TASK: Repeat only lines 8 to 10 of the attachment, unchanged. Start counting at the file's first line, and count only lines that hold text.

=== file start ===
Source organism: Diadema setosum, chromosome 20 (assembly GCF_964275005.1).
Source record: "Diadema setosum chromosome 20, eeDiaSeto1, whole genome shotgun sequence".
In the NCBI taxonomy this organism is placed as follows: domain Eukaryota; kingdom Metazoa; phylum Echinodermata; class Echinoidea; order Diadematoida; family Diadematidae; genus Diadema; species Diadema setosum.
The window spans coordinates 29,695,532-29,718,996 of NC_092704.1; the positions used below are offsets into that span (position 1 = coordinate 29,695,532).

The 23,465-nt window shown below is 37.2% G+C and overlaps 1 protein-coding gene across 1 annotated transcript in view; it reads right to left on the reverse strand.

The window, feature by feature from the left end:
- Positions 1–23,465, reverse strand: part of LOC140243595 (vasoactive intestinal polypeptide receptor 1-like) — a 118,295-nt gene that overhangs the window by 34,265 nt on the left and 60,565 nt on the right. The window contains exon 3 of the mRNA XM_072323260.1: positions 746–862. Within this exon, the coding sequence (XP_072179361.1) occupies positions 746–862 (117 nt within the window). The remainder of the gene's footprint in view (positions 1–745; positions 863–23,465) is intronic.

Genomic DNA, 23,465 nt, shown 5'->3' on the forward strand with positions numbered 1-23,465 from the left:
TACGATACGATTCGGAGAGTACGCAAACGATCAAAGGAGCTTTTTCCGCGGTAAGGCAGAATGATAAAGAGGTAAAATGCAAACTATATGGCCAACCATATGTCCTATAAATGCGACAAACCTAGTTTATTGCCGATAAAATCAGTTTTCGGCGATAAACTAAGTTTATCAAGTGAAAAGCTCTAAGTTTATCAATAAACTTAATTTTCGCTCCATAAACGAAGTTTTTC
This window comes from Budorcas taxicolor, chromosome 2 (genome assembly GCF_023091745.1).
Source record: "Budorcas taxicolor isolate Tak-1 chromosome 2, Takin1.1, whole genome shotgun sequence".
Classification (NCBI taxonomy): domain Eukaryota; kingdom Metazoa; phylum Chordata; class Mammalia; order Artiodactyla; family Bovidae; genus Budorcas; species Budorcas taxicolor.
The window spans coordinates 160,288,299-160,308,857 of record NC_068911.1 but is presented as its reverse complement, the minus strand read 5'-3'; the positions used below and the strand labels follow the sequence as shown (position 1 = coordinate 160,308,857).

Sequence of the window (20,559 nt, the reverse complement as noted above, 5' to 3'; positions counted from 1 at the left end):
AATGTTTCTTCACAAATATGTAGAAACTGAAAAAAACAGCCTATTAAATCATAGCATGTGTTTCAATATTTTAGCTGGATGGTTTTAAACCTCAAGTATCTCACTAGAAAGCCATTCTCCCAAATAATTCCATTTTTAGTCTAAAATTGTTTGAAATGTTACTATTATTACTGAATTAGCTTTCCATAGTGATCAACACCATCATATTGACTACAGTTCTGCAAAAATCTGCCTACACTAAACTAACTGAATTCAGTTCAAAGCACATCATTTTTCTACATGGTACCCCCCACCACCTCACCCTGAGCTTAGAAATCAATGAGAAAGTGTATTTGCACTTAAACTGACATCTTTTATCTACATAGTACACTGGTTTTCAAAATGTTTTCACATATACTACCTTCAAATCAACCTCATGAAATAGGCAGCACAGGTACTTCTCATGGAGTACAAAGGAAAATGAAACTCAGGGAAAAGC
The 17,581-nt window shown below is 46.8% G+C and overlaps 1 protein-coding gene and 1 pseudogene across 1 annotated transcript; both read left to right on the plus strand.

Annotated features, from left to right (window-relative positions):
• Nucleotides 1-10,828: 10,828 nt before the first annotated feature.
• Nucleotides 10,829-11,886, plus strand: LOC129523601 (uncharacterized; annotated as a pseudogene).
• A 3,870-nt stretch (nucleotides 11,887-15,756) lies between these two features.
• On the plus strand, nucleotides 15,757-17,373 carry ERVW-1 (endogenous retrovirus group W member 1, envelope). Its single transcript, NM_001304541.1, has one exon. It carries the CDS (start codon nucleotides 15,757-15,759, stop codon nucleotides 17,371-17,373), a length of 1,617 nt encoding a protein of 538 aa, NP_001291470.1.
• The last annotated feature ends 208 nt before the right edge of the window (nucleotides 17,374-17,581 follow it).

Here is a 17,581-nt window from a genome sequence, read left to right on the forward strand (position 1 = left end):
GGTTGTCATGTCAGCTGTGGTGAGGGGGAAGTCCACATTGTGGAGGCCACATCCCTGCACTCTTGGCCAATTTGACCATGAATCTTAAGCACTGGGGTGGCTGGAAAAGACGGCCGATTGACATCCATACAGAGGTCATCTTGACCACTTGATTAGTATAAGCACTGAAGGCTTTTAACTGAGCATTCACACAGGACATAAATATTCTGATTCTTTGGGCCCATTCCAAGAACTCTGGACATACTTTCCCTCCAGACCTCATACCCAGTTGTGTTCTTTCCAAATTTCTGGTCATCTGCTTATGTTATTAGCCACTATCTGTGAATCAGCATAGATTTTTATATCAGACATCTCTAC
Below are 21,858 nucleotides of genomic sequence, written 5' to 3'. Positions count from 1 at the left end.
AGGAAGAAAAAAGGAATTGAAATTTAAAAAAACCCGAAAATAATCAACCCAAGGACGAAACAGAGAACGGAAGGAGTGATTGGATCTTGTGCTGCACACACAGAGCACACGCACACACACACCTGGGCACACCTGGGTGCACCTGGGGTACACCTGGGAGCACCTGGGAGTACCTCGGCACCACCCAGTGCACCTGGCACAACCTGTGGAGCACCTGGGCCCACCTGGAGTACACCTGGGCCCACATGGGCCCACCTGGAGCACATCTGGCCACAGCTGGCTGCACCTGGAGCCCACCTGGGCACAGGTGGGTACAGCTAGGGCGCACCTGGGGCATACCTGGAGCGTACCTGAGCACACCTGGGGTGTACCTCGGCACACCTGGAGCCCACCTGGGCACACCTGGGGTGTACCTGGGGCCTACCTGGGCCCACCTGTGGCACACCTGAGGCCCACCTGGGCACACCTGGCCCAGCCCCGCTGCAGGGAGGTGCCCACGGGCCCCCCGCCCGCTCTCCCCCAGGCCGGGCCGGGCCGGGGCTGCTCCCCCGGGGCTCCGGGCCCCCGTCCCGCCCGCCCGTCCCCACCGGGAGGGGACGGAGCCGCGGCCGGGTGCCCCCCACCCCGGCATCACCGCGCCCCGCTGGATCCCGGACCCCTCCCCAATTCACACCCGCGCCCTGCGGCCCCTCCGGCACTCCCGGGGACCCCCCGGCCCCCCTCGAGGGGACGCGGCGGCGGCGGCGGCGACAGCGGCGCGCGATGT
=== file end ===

Genomic DNA, 23,465 nt, shown 5'->3' on the forward strand with positions numbered 1-23,465 from the left:
TACGATACGATTCGGAGAGTACGCAAACGATCAAAGGAGCTTTTTCCGCGGTAAGGCAGAATGATAAAGAGGTAAAATGCAAACTATATGGCCAACCATATGTCCTATAAATGCGACAAACCTAGTTTATTGCCGATAAAATCAGTTTTCGGCGATAAACTAAGTTTATCAAGTGAAAAGCTCTAAGTTTATCAATAAACTTAATTTTCGCTCCATAAACGAAGTTTTTC
This window comes from Budorcas taxicolor, chromosome 2 (genome assembly GCF_023091745.1).